Category Archives: PowerShell

Checking Windows DotNET Versions Installed

A recent Windows news story reports that “KB5012643 for Windows 11 breaks .NET Framework 3.5 apps” (WindowsReport). This raises some interesting questions for Windows 11 users. For some, it apparently renders certain apps inoperable. Indeed, the bug highlights the value of checking Windows DotNET versions installed on a given PC.

So I did a little research, and learned there are at least two methods to run this info down. In fact, MS offers a multi-page Docs item that explains how to do it using PowerShell. Belgian-based software developer (and former MVP) Nick Asseloos’ ASoft company goes another way. It offers a free download named .NET Version Detector. Its output provides the lead-in graphic for this story.

What Checking Windows DotNET Versions Installed Tells You

As you can see by examining the lead-in graphic. the detector provides information of several kinds, conveniently listed in order from top to bottom by row:

Row1: Versions of the MIcrosoft .NET Framework Installed. In my example, it shows older versions to the left (2.0, 3.0, and 3.5, with SP levels),and current versions to the right (4.8, with latest update level).

Row2: Extra Details show the folder locations for the various frameworks installed. It also shows names and levels for frameworks installed as well (mostly relevant to 4.x versions), plus languages and updates (mostly a bunch of KB article identifiers).

Row3: .NET Core versions installed for 64-bit (left) and 32-bit (right) enviornments. Given my machines all run Windows 10 or 11, 32-bit is mostly MIA.

How ‘Bout Going the Other Way ‘Round?

OK, we know now how to determine what .NET versions are installed on a Windows PC. What about figuring out which applications use some specific .NET framework? That’s a bit trickier. The only sure-fire method I could find was to fire up SysInternals Process Explorer. There’s a tab named “.NET Assemblies” that shows up whenever a process that includes same gets highlighted.

This means you can find out which .NET versions are in use primarily by observation and inspection. Stack Overflow has an article that explains how to automate this process for managed processes using C# or PowerShell. I’ll leave that as an “exercise for the reader” for those inclined to work out to that extent!

[Note: this story gives a shout out to the redoubtable Martin Brinkmann at Ghacks, whose 2014 story (updated 2018) introduced me to ASoft .NET Version Detector. Nochmals vielen Dank! (Thanks very much again!)]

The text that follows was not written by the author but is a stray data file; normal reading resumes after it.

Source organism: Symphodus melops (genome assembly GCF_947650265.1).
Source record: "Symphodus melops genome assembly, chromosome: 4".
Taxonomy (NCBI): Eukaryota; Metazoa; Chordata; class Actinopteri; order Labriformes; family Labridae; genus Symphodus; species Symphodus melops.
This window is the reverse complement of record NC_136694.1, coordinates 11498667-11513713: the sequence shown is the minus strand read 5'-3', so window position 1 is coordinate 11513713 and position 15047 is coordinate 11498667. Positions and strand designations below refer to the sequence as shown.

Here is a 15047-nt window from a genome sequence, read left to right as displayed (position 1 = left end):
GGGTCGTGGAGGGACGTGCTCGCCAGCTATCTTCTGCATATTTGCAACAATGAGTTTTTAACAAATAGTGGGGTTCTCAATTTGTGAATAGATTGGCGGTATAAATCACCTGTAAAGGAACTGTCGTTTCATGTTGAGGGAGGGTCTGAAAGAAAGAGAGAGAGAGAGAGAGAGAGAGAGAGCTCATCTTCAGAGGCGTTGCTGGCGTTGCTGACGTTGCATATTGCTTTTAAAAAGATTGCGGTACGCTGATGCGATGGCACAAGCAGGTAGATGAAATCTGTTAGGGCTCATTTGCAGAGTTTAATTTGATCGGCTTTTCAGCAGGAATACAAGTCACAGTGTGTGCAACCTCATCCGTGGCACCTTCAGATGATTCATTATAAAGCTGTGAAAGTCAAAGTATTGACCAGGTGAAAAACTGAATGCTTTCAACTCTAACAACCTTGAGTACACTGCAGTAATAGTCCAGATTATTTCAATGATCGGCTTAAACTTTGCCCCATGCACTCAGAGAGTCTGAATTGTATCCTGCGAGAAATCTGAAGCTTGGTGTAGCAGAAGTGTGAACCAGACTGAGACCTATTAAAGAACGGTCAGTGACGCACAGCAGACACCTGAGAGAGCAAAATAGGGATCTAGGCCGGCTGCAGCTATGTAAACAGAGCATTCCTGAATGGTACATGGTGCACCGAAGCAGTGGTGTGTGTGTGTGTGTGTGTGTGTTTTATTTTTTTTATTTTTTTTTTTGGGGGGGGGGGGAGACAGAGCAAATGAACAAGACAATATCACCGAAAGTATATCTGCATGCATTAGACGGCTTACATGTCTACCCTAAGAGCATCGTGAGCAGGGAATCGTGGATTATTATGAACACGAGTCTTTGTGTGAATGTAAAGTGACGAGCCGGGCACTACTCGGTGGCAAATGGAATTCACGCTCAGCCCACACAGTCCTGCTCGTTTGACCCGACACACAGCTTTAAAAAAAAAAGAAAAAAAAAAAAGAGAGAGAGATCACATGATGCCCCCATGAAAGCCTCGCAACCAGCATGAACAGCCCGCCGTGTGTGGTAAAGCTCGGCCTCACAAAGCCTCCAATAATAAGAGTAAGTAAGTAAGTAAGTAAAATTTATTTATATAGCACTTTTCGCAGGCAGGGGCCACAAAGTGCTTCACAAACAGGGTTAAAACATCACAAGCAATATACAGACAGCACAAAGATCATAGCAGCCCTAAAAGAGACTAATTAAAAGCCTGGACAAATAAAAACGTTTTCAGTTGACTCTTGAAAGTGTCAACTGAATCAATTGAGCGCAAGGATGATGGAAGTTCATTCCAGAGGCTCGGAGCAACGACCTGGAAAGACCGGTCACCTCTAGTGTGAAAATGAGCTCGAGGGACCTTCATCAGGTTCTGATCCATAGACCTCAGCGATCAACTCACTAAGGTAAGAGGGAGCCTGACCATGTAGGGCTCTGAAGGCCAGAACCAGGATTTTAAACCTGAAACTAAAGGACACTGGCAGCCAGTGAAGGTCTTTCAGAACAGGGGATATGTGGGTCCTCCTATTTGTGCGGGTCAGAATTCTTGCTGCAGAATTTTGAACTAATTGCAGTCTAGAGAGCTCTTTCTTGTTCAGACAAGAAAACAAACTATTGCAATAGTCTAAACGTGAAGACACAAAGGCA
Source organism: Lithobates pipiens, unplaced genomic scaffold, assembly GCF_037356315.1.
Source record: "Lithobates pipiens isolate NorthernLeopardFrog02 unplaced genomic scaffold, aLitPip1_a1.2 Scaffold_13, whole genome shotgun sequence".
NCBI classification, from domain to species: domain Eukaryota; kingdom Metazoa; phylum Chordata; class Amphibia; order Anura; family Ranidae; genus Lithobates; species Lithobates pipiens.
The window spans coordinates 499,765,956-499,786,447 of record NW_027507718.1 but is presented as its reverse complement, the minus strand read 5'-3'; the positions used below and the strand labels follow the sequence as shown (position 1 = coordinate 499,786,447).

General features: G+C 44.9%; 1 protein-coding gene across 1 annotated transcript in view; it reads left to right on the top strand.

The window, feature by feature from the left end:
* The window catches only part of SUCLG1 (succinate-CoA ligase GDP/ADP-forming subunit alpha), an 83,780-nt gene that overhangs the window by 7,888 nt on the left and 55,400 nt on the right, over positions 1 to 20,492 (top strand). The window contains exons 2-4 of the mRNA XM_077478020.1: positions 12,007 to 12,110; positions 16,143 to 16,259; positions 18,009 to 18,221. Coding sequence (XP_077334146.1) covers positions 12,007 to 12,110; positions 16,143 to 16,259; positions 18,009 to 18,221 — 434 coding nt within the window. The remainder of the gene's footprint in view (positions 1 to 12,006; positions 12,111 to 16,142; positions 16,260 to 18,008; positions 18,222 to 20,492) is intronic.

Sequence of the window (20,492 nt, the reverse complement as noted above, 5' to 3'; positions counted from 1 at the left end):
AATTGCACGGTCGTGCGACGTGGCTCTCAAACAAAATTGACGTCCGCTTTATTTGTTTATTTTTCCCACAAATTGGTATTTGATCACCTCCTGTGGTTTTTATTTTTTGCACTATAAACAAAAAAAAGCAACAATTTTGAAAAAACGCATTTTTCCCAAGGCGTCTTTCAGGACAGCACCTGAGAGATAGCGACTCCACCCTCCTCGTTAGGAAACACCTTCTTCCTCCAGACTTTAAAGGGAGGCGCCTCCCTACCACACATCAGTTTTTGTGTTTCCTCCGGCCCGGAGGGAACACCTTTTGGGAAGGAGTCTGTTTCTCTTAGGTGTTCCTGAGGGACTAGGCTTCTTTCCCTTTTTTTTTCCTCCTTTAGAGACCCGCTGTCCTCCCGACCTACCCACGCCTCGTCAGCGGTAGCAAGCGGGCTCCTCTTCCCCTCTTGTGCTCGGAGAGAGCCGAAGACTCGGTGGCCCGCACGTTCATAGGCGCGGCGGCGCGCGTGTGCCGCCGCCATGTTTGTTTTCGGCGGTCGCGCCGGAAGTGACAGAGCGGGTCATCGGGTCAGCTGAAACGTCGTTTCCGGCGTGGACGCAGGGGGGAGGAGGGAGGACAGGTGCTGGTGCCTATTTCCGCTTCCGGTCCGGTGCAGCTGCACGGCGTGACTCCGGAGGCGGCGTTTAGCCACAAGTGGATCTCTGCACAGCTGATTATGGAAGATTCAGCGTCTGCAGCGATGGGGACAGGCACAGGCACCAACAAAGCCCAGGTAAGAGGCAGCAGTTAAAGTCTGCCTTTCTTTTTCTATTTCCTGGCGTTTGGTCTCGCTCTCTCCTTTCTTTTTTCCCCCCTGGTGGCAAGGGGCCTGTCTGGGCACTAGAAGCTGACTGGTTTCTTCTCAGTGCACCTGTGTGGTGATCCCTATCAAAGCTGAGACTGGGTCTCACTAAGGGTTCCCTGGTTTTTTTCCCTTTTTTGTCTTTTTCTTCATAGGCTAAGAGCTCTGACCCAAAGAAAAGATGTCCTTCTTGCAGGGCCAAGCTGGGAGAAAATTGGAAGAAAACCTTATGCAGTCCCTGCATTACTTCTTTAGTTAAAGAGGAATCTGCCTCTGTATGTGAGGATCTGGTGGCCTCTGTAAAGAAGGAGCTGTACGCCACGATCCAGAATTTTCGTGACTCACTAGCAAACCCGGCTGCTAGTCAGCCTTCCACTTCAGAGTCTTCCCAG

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Windows 11 Says Sayonara WMIC

Because it was announced in Windows 10 21H1, it was just a matter of time. The Windows Management Interface Command-Line utility, aka WMIC, is deprecated. No longer simply slated for oblivion, WMIC is missing from the Dev Channel version of Windows 11. The lead-in graphic shows what (doesn’t) come up in cmd.exe for Build 22483 and higher. Hence my title: Windows 11 says Sayonara WMIC. For the record, it’s still in production Windows 11 versions but reads “WMIC is deprecated.” in red.

Windows 11 Says Sayonara WMIC.Win11-prod

Notice the red text at top of help response. It’s MIA In Dev Channel versions now.[Click image for full-sized view.]

Though Windows 11 Says Sayonara WMIC, WMI Remains Around

Microsoft has good advice for would-be WMIC users. They should  use PowerShell replacement cmdlets instead. Turns out that the Windows Management Interface (WMI) remains alive and well. In a story about this change-over, WinAero.com suggests using a specific PowerShell command to learn more:

Get-Command -Noun WMI*

For the record, that string produces the following output that shows this is just the beginning of a sizable set of cmdlet documentation.Windows 11 Says Sayonara WMIC.ps-info

The 5 cmdlet WMI facilities: Get, Invoke, Register, Remove and Set.
[Click image for full-sized view.]

Each of these five facilities has its own muti-level help files. Looks like the switch-over is supported. That said, it requires climbing a new learning curve to bring users under the PowerShell umbrella.
Cheers!

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